and whether demand of car, gold and bangles were made. However,
in Court both the aforesaid witnesses did not support the case of the
prosecution and they had denied of any such meeting being held or
that they were told by the family members of the deceased that the in-
laws of the deceased used to subject her to cruelty or there was any
demand of money.

READ  Parasharam Housabai Kamble, -vs- The State Of Maharashtra on 5 August, 2005

12. In the case of Kallu alias Masih and Ors. v. State of M.P. reported at
(2006) 10 SCC 313, the Hon’ble Supreme Court in para 8 held as

Crl. L.P. 324/2017 Page 5 of 7

“8. While deciding an appeal against acquittal, the power
of the Appellate Court is no less than the power exercised
while hearing appeals against conviction. In both types of
appeals the power exists to review the entire evidence.
However, one significant difference is that an order of
acquittal will not be interfered with, by an appellate court,
where the judgment of the trial court is based on evidence
and the view taken is reasonable and plausible. It will not
reverse the decision of the trial court merely because a
different view is possible. The appellate Court will also bear
in mind that there is a presumption of innocence in favour
of the accused and the accused is entitled to get the benefit
of any doubt. Further if it decides to interfere, it should
assign reasons for differing with the decision of the trial

13. The Hon’ble Supreme Court culled out five general principles for
deciding an appeal against an order of acquittal in the case of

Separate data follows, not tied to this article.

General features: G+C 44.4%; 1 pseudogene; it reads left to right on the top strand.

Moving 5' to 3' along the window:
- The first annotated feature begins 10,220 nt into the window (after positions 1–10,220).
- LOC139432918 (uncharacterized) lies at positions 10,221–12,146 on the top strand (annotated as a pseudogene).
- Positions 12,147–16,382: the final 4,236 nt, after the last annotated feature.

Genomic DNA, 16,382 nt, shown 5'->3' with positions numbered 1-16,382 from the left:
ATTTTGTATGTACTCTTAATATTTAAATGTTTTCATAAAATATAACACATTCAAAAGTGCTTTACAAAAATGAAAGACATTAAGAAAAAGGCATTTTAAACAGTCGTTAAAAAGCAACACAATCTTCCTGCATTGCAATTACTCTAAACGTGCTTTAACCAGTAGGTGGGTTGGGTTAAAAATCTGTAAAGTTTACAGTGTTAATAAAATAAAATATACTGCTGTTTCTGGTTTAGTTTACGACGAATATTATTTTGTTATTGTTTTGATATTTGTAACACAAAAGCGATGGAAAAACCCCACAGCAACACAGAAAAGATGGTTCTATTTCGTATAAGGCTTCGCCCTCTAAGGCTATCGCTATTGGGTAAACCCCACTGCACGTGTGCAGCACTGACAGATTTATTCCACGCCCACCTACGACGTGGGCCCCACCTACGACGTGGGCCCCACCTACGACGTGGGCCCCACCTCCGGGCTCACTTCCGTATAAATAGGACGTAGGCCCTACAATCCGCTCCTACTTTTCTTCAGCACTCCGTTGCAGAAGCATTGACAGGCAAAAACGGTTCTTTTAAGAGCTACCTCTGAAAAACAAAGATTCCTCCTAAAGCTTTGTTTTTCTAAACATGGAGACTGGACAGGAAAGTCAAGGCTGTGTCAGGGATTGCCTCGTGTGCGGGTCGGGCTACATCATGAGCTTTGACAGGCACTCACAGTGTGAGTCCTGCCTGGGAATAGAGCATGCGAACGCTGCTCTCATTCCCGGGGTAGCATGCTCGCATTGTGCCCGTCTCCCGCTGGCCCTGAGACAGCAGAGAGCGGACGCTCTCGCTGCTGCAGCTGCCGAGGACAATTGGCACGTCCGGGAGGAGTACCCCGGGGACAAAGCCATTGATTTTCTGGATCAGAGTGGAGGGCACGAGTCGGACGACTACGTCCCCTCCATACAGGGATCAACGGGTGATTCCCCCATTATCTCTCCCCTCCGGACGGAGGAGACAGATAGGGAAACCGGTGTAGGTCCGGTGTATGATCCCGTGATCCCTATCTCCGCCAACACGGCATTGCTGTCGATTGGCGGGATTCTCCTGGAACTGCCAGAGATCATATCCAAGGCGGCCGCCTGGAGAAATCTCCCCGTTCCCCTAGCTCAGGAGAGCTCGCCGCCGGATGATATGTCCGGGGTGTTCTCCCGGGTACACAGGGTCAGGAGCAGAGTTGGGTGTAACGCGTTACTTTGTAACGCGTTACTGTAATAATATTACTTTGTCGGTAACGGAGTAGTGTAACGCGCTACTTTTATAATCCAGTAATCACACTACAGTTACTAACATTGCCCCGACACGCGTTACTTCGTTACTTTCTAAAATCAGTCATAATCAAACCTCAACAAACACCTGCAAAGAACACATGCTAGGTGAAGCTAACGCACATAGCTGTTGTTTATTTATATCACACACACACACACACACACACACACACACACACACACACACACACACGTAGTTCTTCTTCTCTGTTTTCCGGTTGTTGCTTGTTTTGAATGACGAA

Chandrappa and Ors. v. State of Karnataka reported at (2007) 4
SCC 415, which are as under:

“42. (1) An appellate court has full power to review,
reappreciate and reconsider the evidence upon which the
order of acquittal is founded.

(2) The Code of Criminal Procedure, 1973 puts no
limitation, restriction or condition on exercise of such
power and an appellate court on the evidence before it may
reach its own conclusion, both on questions of fact and of

(3) Various expressions, such as, ‘substantial and
compelling reasons’, ‘good and sufficient grounds’, ‘very
strong circumstances’, ‘distorted conclusions’, ‘glaring
mistakes’, etc. are not intended to curtail extensive powers
of an appellate court in an appeal against acquittal. Such
phraseologies are more in the nature of ‘flourishes of
language’ to emphasise the reluctance of an appellate court
to interfere with acquittal than to curtail the power of the

Crl. L.P. 324/2017 Page 6 of 7
court to review the evidence and to come to its own

(4) An appellate court, however, must bear in mind that in
case of acquittal, there is double presumption in favour of
the accused. Firstly, the presumption of innocence is
available to him under the fundamental principle of
criminal jurisprudence that every person shall be presumed
to be innocent unless he is proved guilty by a competent
court of law. Secondly, the accused having secured his
acquittal, the presumption of his innocence is further
reinforced, reaffirmed and strengthened by the trial court.

(5) If two reasonable conclusions are possible on the basis
of the evidence on record, the appellate court should not
disturb the finding of acquittal recorded by the trial court.”

14. Keeping in view the aforesaid enunciation of the legal principles and
on scrutiny of the evidence available on record, we find no infirmity
in the view taken by the Trial Court. In our view, the respondents have
been righty acquitted by the Trial Court in the absence of any
incriminating evidence on record. We find no grounds to entertain this
leave to appeal. The same is accordingly dismissed.

READ  Vikaramsinh vs Unknown on 12 April, 2010



MAY 25, 2017

Crl. L.P. 324/2017 Page 7 of 7